On July 21st, 2011, Mark Ströman was executed in the State of Texas: Having gone on a rampage after the 9/11 attacks, he had killed two people he thought were Arabs, and injuring a third young man from Bangladesh. His surviving victim, M. Bhuyian backed his plea for clemency, stating: "His execution will not eradicate hate crimes from this world. We will just simply lose another human life." If executing Mark Ströman was not the solution, then, what was it?
The unfolding of the last few years have proved that M. Bhuyian to be right:
In 2015, there has been 80 000 hate crimes throughout the world, in progression of 15% compared to 5 years ago. In the USA, the FBI has reported that hate crimes against Muslims have increased by 67% in 2015, a record high since 9/11. Experts say these crimes are fueled by extremism and Donald Trump's anti-Muslim rhetoric. "We are anxious, uncertain, even terrified. We wake up every morning with a sense of disbelief—can this really be happening? We go to bed every night filled with dread—how bad is this going to get?" questioned recently Haroon Moghul, a senior Fellow at the Center on Global Policy.
Many may find stunning the idea that Mark Ströman himself may have been part of the solution, as much as repented prisoners can be inspiring figures for other individuals who, whether by ignorance, by vulnerability, or other reasons, may take the wrong path in life.
As a campaigner who has been in contact over nearly a decade with criminals in prison as much as with law enforcement agents and charities involved in the criminal justice system, I have to admit that some of the people I have found the most inspiring are those who we hardly ever hear about: The prisoners themselves, and in particular, those who, having spent decades on death row, have learnt to consider themselves with honesty and clarity, accepting their wrong, making amend for what they did, progressively becoming eager to to help others.
Mark Ströman was one of these prisoners. His voice got barely heard at the time of his execution. Everything went too quickly. No one realised that by executing Mark Ströman, a precious opportunity was lost to gain a precious advocate against hate crimes. As his friend Linny stated:
"There was not a day going by that went without Mark thinking about what he had done. He had a genuine desire to make amends. He had quietly been helping people all around the world. People with illnesses, people with cancer, people like my 78 years old Mum (...). I had grown to respect him."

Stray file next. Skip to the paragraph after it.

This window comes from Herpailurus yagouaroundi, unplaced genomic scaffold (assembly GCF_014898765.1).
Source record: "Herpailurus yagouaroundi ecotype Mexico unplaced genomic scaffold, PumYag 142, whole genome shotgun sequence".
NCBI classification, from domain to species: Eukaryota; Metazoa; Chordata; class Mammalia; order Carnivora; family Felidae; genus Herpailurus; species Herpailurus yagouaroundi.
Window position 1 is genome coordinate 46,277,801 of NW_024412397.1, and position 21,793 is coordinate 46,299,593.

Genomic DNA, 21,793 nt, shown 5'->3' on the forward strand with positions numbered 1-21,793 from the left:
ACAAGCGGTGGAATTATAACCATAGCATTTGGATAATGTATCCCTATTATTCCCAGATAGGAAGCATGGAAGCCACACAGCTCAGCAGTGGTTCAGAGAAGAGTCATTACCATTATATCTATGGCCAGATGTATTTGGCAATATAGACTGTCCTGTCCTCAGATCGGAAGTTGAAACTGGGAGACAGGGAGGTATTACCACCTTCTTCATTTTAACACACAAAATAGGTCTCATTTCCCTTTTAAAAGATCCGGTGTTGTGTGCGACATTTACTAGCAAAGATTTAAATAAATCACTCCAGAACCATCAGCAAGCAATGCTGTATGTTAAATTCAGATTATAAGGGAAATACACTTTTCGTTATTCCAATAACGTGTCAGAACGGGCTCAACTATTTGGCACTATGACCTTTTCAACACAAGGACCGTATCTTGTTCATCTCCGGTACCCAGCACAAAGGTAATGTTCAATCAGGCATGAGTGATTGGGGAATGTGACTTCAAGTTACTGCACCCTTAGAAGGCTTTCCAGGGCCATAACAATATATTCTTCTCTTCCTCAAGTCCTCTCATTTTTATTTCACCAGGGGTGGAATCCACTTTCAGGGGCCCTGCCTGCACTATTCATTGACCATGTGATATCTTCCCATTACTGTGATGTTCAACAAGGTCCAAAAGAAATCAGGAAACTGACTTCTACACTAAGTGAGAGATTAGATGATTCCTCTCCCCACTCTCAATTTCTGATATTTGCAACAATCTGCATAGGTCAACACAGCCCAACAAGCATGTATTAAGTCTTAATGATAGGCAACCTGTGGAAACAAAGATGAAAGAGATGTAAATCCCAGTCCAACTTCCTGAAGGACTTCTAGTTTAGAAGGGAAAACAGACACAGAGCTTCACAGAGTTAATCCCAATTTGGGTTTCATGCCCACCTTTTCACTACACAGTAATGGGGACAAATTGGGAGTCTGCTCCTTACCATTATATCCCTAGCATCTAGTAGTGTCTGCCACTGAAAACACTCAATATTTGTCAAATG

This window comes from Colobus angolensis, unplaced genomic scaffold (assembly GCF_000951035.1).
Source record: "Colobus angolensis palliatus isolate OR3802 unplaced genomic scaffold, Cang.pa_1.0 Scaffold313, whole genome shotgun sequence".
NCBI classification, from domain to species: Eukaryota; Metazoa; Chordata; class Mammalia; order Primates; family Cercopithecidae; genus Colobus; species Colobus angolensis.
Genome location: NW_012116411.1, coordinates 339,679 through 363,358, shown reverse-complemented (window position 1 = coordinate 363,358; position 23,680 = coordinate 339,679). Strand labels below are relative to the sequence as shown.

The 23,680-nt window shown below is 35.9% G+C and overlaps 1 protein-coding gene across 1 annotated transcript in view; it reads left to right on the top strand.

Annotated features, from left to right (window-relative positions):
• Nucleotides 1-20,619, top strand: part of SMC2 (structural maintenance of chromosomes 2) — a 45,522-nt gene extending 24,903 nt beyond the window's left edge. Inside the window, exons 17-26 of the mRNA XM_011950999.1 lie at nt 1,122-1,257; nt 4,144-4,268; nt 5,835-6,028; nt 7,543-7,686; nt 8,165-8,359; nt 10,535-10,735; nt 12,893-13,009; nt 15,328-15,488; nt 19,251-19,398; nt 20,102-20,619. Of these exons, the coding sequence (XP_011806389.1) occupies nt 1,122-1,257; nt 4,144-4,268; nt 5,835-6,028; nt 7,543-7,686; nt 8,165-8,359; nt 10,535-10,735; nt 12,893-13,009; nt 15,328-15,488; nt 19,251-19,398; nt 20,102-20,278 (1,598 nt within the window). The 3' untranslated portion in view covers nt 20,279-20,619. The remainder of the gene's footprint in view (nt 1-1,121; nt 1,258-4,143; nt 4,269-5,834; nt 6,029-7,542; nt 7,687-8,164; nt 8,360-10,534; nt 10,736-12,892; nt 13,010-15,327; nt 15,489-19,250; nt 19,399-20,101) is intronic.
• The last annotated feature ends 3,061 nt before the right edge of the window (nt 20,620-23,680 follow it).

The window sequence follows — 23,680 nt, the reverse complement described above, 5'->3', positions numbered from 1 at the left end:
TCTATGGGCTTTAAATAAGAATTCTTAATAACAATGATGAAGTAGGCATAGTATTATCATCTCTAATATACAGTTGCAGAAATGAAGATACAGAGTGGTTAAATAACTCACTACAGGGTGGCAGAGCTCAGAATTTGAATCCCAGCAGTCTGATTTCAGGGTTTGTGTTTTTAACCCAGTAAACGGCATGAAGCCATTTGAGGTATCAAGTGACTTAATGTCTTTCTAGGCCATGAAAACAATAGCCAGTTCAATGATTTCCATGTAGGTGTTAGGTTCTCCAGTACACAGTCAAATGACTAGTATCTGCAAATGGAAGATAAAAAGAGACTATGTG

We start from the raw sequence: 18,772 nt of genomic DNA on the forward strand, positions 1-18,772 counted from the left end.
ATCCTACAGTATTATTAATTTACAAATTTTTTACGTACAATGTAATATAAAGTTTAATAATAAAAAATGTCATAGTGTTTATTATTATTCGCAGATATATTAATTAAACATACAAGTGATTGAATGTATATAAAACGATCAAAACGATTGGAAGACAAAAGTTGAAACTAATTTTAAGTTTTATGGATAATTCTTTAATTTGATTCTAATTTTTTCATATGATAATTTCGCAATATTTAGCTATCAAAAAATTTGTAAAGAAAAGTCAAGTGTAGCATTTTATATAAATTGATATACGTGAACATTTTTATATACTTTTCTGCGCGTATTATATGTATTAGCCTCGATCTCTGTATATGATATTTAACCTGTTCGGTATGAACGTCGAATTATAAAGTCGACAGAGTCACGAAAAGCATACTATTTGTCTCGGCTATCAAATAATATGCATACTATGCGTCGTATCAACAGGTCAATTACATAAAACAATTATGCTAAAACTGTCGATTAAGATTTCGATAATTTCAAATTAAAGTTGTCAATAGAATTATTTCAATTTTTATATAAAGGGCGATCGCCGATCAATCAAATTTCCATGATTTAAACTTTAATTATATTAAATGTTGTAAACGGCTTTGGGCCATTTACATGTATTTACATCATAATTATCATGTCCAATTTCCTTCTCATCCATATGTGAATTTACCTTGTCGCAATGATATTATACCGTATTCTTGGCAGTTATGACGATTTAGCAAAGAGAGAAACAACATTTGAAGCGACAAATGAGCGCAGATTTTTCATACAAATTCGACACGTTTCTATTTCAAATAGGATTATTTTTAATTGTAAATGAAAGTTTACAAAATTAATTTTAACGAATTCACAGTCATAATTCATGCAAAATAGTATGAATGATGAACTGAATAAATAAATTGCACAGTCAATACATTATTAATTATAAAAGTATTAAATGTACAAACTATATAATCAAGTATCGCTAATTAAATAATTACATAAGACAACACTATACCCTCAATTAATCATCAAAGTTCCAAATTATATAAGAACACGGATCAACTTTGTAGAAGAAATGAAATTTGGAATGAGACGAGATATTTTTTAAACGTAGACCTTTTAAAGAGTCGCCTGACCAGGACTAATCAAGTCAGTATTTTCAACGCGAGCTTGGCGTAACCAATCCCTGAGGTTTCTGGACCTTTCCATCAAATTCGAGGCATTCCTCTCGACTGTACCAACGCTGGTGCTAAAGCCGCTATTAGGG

In the UK today and in other countries, revolutionary policies are put in place that use former offenders to inspire and transform the heart and the mind of other offenders (whether past, current, or potential), by offering much needed mentoring support. This is a reality on which we need to build awareness. These policies work and we need to promote them.
Hate crime will not stop because Mark Ströman has been executed. We need to leave our judgments behind and accept to open our minds to new solutions. Some of us are ready: From all over the world, letters of clemency arrived to the board of pardons and paroles just before Mark Ströman was executed.
On the day of his execution, he wrote:
"From Iran to Brazil and almost every other country in the world has responded with words of love and support. Every race of mankind, several types of faith and religious beliefs have entered into my zone of death…and the one message that all of these different people are saying is awesome and speaks of the power of this story…. Of Forgiveness, worldwide peace and how this story of death has some way changed the views of the reader…that’s powerful folks. This nightmare has turned into something of great power and beauty."
READ: I was a neo-Nazi. Then I fell in love with a black woman, by Claire Bates, BBC News, August 2017